Spot-fixing still going undetected, fears Fraser

EXCLUSIVE: Former England bowler believes landmark Westfield case was no one-off and other domestic players may have been targeted

FORMER England bowler Angus Fraser believes spot-fixing has infested the domestic game beyond the case which has left former Essex bowler Mervyn Westfield facing prison.

Westfield – the first English cricketer to be convicted of spot-fixing ­– is due to be sentenced next month after he confessed attempting, under instruction, to concede 12 runs from the first over of his spell during Essex’s Pro40 match against Durham in September 2009.

Tony Palladino, the former team-mate who blew the whistle on Westfield, feels other county cricketers are involved in betting scams and Fraser, now Middlesex’s managing director of cricket, shares similar concerns.

“The one thing cricket has to be wary of is that if they have got to one person in our domestic game it’s highly likely they’ve got to others too,” Fraser (inset) told City A.M.

“I can’t say that I’ve watched matches and seen anything untoward but maybe I’m a bit naive in the way I watch games.

“But certainly you can’t rule out the fact that there’s a possibility that other things might be taking place. I don’t think it’s rife but I don’t think the game can afford to be in any way complacent.”

Following his confession, Westfield, 23, appears extremely unlikely to have a future in the sport in a playing capacity. Rather than discard him completely, however, Fraser believes the authorities could use him to help educate up and coming players about the pitfalls of spot-fixing.

“I hear he was a talented young guy with a bright future – that it’s all gone is a lesson to everyone,” he added. “He’s gone down a road that has had a big negative impact on his life and, although I’d be resentful were he to make a living out of it, any advice he could impart on young players to reduce the chances of it happening again would be welcomed.

“Players do need to be educated because sometimes you can get involved without even knowing it.

“As a cricketer you meet a lot of people who’ll want to be your best mate and take you out for nice meals and before you know it you’ve answered a few questions you maybe shouldn’t have.”

The ECB reacted swiftly to Westfield’s confession by taking the unprecedented step of opening a three-month amnesty window for players to report any historic approaches from match fixers.

It is an offence under ECB regulations not to report any advances from match fixers, but with the governing body relaxing its stance until 30 April, Fraser believes players will feel more comfortable reporting suspicions they may have held in the past and potentially shopping their team-mates.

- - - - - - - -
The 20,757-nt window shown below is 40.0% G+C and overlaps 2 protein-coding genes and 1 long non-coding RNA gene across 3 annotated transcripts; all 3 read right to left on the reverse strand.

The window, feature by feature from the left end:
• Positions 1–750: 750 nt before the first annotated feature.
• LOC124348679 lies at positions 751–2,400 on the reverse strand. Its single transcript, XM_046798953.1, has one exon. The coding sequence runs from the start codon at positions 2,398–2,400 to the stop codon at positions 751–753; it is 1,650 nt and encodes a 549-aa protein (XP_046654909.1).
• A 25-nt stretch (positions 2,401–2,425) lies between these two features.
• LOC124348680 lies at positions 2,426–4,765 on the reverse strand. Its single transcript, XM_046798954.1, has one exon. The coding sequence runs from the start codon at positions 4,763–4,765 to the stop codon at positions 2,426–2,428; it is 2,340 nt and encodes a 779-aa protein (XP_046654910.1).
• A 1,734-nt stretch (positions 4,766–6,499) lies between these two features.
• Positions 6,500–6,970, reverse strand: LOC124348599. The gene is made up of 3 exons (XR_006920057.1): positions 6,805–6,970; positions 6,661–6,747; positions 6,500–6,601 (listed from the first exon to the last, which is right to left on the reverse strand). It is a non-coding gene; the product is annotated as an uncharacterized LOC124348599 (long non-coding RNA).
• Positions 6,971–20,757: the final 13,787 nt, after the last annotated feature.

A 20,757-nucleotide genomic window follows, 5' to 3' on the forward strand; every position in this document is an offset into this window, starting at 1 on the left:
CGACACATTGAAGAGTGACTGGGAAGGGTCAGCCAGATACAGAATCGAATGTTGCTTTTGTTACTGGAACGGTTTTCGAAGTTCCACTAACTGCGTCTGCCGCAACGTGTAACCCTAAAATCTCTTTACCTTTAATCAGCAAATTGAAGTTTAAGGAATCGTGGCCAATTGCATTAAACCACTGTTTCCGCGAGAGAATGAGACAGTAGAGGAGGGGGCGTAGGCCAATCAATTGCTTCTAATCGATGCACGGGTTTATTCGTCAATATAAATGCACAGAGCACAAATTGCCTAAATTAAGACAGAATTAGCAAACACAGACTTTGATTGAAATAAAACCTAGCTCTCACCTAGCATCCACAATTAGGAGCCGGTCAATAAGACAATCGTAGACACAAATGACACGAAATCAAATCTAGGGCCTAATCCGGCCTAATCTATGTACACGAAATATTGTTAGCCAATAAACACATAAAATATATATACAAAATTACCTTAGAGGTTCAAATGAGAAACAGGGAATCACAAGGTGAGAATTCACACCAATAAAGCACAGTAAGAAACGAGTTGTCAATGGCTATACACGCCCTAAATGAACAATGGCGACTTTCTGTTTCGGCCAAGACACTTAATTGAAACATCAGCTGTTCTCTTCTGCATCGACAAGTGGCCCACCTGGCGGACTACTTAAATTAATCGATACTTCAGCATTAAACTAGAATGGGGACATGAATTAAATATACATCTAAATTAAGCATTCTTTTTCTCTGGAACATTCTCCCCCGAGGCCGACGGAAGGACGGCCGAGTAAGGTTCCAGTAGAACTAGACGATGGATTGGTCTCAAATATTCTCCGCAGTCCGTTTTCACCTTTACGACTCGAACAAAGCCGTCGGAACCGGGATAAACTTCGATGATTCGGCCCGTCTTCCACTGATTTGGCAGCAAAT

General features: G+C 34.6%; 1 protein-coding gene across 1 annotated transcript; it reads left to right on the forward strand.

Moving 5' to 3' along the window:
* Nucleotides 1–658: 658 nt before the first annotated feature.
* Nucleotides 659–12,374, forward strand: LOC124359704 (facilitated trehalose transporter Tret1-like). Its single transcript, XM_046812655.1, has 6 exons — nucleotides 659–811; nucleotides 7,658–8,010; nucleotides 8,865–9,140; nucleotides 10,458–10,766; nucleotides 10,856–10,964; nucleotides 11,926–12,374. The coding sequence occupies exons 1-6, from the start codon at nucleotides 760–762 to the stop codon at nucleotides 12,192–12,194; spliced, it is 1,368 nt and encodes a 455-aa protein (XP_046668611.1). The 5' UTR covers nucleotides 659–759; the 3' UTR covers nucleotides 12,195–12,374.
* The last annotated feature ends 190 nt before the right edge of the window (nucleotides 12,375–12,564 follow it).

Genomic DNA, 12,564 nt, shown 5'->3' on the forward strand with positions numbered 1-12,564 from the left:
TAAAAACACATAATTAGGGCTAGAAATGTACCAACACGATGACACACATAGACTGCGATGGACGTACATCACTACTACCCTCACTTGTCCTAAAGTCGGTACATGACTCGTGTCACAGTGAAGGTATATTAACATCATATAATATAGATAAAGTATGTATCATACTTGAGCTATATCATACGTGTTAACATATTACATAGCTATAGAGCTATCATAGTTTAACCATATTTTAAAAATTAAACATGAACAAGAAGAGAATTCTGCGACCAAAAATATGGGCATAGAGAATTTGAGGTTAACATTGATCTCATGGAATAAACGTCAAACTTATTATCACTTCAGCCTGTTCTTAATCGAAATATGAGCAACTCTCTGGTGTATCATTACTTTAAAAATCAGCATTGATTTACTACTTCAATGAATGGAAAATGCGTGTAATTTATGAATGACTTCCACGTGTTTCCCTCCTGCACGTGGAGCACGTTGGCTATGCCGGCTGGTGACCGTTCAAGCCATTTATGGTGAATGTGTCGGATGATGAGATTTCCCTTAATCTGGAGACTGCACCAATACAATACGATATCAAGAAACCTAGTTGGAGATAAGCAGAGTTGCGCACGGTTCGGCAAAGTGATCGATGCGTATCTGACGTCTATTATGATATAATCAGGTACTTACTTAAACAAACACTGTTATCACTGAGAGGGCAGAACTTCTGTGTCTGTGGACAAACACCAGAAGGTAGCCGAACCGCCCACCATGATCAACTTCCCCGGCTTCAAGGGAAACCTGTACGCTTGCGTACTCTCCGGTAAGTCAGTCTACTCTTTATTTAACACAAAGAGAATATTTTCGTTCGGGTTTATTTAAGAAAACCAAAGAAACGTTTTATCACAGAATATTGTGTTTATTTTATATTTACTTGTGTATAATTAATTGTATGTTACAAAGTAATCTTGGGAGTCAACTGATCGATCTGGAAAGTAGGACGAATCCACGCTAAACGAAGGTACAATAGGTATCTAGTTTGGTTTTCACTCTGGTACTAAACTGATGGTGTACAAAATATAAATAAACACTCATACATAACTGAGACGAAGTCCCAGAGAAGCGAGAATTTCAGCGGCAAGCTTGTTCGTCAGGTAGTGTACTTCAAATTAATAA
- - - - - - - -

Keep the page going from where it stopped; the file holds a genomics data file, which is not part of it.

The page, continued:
“We have to applaud Palladino because what he did was extremely brave. I’m sure he’s going to cop some flak even if it might be jovial,” said Fraser, whose county have agreed a long-term sponsorship deal with wealth management group Brooks Macdonald. “He’s broken, I guess, some kind of sportsman’s code, but you’d like to think the game is more important that any individual.

“Players shouldn’t feel there’s anything wrong in, for want of a better word, dobbing their mates in, but I’m sure the window will make it easier for players to come forward.”


Former Essex fast bowler Mervyn Westfield (left, main pic) faces up to seven years in prison after admitting he accepted a corrupt £6,000 payment in return for conceding 12 runs in the first over of his opening spell in a Pro40 game against Durham in September 2009. In the event, he only conceded 10 runs in the over, including a wide. The 23-year-old is due to be sentenced on 10 February.

Three former Pakistan international cricketers, Mohammad Asif, Mohammad Amir and Salman Butt (above) were jailed in November after they were found guilty of conspiring to deliberately bowl no-balls in the Lord’s Test against England in August 2010. The trio were rumbled after corrupt London-based sports agent Mazhar Majeed, who was also jailed, was caught on camera boasting that he could arrange for the cricketers to rig games for money by now-defunct newspaper the News of the World.

Former Proteas captain Hanse Cronje (above), voted the 11th greatest South African of all time, was banned for life in 2000 after he admitted to being involved in a series of match-fixing plots. Opening batsman Herschelle Gibbs was also implicated and banned for six months. Cronje died in a plane crash two years later aged just 32.